A nonconformist minister, George Dawson (1821-76) lectured on literary subjects and helped to found the Shakespeare Memorial Library at Birmingham. The lecture on Marvell, stressing his personal integrity to the almost total exclusion of his poetry, was delivered in 1859 at Birmingham.
Extract from Biographical Lectures (1887), pp. 89, 95-7.
Amongst English worthies of a second rank, one of the most noble is Andrew Marvell. He was not one of the greatest men of his time, but was the honestest and best of the second class men. He lives by virtue of one anecdote and one characteristic: the anecdote I shall hereafter refer to,1 and the characteristic you will see running through the whole of his life. He was one of the most incorruptible Englishmen that ever lived; he lived in days the most corrupt and thoroughly despicable that England ever knew—in the reign of the weakest, and at the same time the vilest monarch that ever disgraced the English throne, Charles the Second. Charles was, as a king, as vile as he was as a man, and nothing but the subservience we shall have to look into by-and-bye, backed by the Church, and therefore followed by the State, could ever have induced a man to believe the king worthy of his support, or have led great men to grovel at his feet. All the great trees in England were cut down, except two or three, and amongst these, the tallest and most noble was Andrew Marvell.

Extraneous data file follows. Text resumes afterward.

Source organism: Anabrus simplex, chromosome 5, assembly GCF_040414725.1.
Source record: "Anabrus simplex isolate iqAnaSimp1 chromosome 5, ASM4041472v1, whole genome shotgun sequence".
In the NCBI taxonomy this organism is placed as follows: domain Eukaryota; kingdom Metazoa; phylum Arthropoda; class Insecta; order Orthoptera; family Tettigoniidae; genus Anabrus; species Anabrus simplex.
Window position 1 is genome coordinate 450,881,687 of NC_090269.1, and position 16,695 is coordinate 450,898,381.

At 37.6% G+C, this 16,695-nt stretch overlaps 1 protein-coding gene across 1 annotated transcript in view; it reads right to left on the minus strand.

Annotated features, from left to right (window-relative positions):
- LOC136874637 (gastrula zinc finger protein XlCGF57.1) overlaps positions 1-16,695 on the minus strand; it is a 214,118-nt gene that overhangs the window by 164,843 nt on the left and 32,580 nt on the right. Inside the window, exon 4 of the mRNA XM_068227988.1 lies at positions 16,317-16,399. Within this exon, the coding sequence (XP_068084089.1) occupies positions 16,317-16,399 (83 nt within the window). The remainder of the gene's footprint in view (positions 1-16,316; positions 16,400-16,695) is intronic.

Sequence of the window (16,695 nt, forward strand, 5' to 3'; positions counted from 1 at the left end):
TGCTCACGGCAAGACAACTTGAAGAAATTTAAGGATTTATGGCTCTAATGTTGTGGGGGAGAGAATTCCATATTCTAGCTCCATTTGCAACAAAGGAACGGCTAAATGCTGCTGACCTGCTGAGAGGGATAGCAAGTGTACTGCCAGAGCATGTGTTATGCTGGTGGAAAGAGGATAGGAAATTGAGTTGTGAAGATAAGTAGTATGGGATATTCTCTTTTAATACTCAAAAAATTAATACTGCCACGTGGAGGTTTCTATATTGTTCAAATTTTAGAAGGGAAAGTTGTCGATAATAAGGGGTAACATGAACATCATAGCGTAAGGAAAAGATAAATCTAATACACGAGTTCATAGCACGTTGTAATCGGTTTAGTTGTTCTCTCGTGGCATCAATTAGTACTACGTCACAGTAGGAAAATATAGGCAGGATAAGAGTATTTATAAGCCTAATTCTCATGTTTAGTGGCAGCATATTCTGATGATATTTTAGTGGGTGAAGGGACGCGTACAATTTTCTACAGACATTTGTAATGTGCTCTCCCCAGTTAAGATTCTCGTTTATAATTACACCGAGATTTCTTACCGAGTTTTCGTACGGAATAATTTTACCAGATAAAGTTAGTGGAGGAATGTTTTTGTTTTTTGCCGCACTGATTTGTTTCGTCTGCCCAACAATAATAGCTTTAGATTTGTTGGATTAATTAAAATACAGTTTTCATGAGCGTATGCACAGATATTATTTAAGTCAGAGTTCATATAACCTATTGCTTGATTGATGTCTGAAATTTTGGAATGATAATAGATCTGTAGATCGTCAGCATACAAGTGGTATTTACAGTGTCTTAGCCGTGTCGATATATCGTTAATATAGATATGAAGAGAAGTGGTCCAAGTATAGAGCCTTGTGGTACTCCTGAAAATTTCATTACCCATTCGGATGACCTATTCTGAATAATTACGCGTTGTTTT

The shoulder of mutton of Marvell ranks with the wine tub of Diogenes, the Roman general’s dish of turnips, the leather coat and continuations of George Fox, and the sawdust dumplings of
1 It is that of Lord Danby’s bribe elaborated.